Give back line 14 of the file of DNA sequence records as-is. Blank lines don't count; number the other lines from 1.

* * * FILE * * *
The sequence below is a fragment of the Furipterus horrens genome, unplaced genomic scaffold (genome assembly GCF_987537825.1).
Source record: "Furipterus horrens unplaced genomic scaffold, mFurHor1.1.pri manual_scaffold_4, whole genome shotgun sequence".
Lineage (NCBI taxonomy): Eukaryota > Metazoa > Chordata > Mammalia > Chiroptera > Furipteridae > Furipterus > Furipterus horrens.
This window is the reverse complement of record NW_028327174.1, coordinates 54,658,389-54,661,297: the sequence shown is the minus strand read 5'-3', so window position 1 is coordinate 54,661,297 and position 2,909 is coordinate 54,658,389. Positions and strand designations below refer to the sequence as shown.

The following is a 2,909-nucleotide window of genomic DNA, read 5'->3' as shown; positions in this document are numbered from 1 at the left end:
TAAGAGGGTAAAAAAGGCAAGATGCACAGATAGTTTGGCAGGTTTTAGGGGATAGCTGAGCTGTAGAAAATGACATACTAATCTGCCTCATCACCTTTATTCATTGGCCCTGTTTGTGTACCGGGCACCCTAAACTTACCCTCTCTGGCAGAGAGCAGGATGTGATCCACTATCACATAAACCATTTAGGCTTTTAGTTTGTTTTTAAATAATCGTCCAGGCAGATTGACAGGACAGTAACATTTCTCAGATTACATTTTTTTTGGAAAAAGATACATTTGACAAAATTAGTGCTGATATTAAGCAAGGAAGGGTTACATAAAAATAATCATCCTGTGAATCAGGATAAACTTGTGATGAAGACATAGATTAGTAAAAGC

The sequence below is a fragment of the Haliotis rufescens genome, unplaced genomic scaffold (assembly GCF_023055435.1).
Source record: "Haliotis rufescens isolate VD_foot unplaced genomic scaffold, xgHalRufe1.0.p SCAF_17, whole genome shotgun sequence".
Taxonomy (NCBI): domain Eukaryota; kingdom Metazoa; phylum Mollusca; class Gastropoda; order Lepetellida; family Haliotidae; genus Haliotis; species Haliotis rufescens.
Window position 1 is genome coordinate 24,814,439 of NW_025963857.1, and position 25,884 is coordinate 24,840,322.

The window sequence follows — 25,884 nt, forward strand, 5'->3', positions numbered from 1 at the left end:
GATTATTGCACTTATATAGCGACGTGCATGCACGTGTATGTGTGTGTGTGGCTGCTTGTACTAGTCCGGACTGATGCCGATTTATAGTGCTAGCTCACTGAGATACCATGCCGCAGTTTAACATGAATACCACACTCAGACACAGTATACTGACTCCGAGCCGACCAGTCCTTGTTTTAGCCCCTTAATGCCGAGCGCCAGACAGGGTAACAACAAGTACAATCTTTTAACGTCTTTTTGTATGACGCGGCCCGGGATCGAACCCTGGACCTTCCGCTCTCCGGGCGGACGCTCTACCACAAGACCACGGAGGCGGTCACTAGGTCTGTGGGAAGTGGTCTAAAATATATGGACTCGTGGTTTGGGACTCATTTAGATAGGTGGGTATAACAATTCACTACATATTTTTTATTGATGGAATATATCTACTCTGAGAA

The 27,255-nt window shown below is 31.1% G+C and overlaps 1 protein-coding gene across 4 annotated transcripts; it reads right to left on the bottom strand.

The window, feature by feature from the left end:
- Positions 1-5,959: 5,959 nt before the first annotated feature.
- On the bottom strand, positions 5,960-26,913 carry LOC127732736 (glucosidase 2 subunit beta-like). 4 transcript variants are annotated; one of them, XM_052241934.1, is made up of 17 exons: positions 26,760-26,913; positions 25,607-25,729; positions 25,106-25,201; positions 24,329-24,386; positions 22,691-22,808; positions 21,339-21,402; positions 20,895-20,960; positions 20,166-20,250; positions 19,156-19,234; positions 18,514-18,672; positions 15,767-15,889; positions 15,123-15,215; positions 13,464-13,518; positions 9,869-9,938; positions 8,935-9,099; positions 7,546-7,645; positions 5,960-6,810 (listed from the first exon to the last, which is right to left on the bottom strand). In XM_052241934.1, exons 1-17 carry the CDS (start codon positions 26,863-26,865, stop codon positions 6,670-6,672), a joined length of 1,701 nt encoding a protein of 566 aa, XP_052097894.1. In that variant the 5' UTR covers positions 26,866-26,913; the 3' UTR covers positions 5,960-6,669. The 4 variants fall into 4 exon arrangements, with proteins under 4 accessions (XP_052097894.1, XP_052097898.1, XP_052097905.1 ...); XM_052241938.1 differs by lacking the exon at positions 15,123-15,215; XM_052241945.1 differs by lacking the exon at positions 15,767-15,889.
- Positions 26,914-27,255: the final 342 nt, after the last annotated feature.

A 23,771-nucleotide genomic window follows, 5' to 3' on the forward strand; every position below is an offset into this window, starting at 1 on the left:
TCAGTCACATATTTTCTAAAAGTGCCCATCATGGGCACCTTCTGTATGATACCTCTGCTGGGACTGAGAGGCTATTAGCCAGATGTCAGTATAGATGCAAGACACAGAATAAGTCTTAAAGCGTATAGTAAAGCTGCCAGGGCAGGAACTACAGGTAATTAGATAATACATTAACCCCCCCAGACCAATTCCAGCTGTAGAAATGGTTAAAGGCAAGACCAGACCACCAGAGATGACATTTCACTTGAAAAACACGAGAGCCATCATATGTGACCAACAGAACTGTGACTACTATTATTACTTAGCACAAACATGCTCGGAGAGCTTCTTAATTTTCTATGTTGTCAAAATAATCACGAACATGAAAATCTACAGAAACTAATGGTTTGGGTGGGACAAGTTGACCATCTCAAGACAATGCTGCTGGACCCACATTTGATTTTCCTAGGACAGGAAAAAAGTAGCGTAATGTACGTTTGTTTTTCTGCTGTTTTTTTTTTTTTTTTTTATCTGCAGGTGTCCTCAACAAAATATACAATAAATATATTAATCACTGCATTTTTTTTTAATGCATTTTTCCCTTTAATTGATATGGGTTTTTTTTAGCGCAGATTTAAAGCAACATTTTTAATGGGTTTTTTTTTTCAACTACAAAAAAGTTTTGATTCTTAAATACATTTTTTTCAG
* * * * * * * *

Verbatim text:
The window, feature by feature from the left end: